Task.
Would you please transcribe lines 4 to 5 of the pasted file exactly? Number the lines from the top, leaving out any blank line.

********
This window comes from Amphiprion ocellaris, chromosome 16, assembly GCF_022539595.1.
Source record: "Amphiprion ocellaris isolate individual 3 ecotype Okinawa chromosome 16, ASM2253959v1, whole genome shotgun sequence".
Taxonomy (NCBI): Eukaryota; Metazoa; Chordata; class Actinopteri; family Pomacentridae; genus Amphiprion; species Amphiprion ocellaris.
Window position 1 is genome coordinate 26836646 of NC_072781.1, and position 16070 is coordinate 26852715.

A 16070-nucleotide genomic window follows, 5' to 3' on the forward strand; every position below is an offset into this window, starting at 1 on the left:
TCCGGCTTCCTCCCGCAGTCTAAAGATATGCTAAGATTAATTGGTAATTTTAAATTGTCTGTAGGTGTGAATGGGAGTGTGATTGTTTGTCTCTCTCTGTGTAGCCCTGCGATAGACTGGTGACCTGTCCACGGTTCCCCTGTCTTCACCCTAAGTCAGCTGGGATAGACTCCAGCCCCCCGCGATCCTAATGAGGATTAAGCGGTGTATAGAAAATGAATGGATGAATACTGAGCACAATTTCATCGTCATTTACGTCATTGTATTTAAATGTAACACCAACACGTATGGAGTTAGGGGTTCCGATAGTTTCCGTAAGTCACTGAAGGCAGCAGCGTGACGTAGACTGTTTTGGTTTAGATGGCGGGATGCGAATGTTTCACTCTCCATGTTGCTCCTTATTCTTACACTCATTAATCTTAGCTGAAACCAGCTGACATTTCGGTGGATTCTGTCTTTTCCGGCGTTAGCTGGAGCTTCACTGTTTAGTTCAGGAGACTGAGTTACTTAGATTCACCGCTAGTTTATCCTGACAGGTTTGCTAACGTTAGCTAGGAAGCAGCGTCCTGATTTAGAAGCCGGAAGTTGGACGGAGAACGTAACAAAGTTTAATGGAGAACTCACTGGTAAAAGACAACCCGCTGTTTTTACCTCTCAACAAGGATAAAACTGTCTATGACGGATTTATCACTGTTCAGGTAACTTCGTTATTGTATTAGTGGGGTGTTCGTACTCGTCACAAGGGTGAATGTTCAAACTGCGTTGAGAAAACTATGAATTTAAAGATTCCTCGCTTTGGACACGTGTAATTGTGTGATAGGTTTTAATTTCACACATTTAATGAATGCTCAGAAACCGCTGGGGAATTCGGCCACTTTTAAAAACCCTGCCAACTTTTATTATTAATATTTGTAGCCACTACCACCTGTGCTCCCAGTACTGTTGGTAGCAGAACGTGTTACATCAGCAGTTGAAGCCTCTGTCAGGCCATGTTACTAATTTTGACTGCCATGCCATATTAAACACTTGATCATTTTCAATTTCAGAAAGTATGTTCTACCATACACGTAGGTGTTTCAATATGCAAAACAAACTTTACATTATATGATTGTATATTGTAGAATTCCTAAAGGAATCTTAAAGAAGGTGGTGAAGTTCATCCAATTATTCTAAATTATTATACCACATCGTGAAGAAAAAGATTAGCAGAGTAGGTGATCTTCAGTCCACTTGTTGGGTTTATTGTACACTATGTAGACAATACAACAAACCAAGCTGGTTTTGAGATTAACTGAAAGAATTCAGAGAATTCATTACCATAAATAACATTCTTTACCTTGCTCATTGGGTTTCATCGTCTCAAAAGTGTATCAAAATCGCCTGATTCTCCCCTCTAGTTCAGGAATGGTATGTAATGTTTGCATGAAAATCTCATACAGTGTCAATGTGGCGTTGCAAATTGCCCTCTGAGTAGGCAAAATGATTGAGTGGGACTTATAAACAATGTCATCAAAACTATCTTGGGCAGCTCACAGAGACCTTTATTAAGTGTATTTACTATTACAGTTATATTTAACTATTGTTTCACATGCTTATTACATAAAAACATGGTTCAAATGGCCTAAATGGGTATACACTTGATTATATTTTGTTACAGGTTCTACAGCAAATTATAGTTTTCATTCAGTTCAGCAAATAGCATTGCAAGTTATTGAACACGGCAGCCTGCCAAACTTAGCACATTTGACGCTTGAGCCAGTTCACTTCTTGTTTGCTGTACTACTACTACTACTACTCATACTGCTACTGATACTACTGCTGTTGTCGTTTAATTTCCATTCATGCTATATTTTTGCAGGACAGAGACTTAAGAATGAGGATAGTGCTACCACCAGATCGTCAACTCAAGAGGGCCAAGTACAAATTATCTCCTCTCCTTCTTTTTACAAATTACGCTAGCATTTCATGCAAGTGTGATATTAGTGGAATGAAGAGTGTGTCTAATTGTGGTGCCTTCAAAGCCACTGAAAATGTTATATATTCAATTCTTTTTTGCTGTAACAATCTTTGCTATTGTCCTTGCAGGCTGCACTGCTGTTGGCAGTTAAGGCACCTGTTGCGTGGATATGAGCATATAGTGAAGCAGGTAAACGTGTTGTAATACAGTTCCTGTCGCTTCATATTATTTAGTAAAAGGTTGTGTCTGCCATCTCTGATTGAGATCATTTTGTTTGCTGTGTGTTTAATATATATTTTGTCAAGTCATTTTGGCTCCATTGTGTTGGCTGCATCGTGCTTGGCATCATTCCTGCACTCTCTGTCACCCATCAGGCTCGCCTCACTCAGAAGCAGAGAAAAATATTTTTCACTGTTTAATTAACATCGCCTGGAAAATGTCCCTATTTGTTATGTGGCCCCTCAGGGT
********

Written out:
Window position 1 is genome coordinate 26836646 of NC_072781.1, and position 16070 is coordinate 26852715.

A 16070-nucleotide genomic window follows, 5' to 3' on the forward strand; every position below is an offset into this window, starting at 1 on the left: